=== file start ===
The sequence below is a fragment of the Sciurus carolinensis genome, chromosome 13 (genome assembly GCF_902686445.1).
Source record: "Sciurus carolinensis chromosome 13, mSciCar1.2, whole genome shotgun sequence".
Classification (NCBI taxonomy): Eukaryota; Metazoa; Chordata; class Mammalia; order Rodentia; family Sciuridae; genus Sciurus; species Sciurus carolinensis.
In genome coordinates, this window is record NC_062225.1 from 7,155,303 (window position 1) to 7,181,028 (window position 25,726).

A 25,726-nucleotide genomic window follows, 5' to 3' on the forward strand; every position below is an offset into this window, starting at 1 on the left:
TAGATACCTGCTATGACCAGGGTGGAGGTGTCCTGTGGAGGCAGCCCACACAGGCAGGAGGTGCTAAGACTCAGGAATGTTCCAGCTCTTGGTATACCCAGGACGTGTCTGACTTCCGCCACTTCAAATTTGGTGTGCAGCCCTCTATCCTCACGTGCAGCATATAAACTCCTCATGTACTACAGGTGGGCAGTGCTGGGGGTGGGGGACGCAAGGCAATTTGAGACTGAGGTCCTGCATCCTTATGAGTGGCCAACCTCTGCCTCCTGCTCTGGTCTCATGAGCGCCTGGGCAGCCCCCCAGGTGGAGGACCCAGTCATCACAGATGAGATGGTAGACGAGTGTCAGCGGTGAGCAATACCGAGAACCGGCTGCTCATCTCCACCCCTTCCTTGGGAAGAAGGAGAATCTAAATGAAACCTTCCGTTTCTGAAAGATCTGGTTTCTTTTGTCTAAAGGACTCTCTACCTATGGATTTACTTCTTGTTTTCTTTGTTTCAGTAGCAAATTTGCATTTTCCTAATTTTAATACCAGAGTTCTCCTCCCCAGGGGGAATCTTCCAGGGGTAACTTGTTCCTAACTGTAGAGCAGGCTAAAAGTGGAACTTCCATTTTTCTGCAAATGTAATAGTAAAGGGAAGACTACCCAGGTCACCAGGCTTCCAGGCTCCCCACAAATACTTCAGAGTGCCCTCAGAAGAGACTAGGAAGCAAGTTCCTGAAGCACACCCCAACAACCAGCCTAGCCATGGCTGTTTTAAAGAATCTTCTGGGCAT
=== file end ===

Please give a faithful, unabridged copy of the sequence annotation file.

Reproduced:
The sequence below is a fragment of the Sciurus carolinensis genome, chromosome 13 (genome assembly GCF_902686445.1).
Source record: "Sciurus carolinensis chromosome 13, mSciCar1.2, whole genome shotgun sequence".
Classification (NCBI taxonomy): Eukaryota; Metazoa; Chordata; class Mammalia; order Rodentia; family Sciuridae; genus Sciurus; species Sciurus carolinensis.
In genome coordinates, this window is record NC_062225.1 from 7,155,303 (window position 1) to 7,181,028 (window position 25,726).

A 25,726-nucleotide genomic window follows, 5' to 3' on the forward strand; every position below is an offset into this window, starting at 1 on the left:
TAGATACCTGCTATGACCAGGGTGGAGGTGTCCTGTGGAGGCAGCCCACACAGGCAGGAGGTGCTAAGACTCAGGAATGTTCCAGCTCTTGGTATACCCAGGACGTGTCTGACTTCCGCCACTTCAAATTTGGTGTGCAGCCCTCTATCCTCACGTGCAGCATATAAACTCCTCATGTACTACAGGTGGGCAGTGCTGGGGGTGGGGGACGCAAGGCAATTTGAGACTGAGGTCCTGCATCCTTATGAGTGGCCAACCTCTGCCTCCTGCTCTGGTCTCATGAGCGCCTGGGCAGCCCCCCAGGTGGAGGACCCAGTCATCACAGATGAGATGGTAGACGAGTGTCAGCGGTGAGCAATACCGAGAACCGGCTGCTCATCTCCACCCCTTCCTTGGGAAGAAGGAGAATCTAAATGAAACCTTCCGTTTCTGAAAGATCTGGTTTCTTTTGTCTAAAGGACTCTCTACCTATGGATTTACTTCTTGTTTTCTTTGTTTCAGTAGCAAATTTGCATTTTCCTAATTTTAATACCAGAGTTCTCCTCCCCAGGGGGAATCTTCCAGGGGTAACTTGTTCCTAACTGTAGAGCAGGCTAAAAGTGGAACTTCCATTTTTCTGCAAATGTAATAGTAAAGGGAAGACTACCCAGGTCACCAGGCTTCCAGGCTCCCCACAAATACTTCAGAGTGCCCTCAGAAGAGACTAGGAAGCAAGTTCCTGAAGCACACCCCAACAACCAGCCTAGCCATGGCTGTTTTAAAGAATCTTCTGGGCAT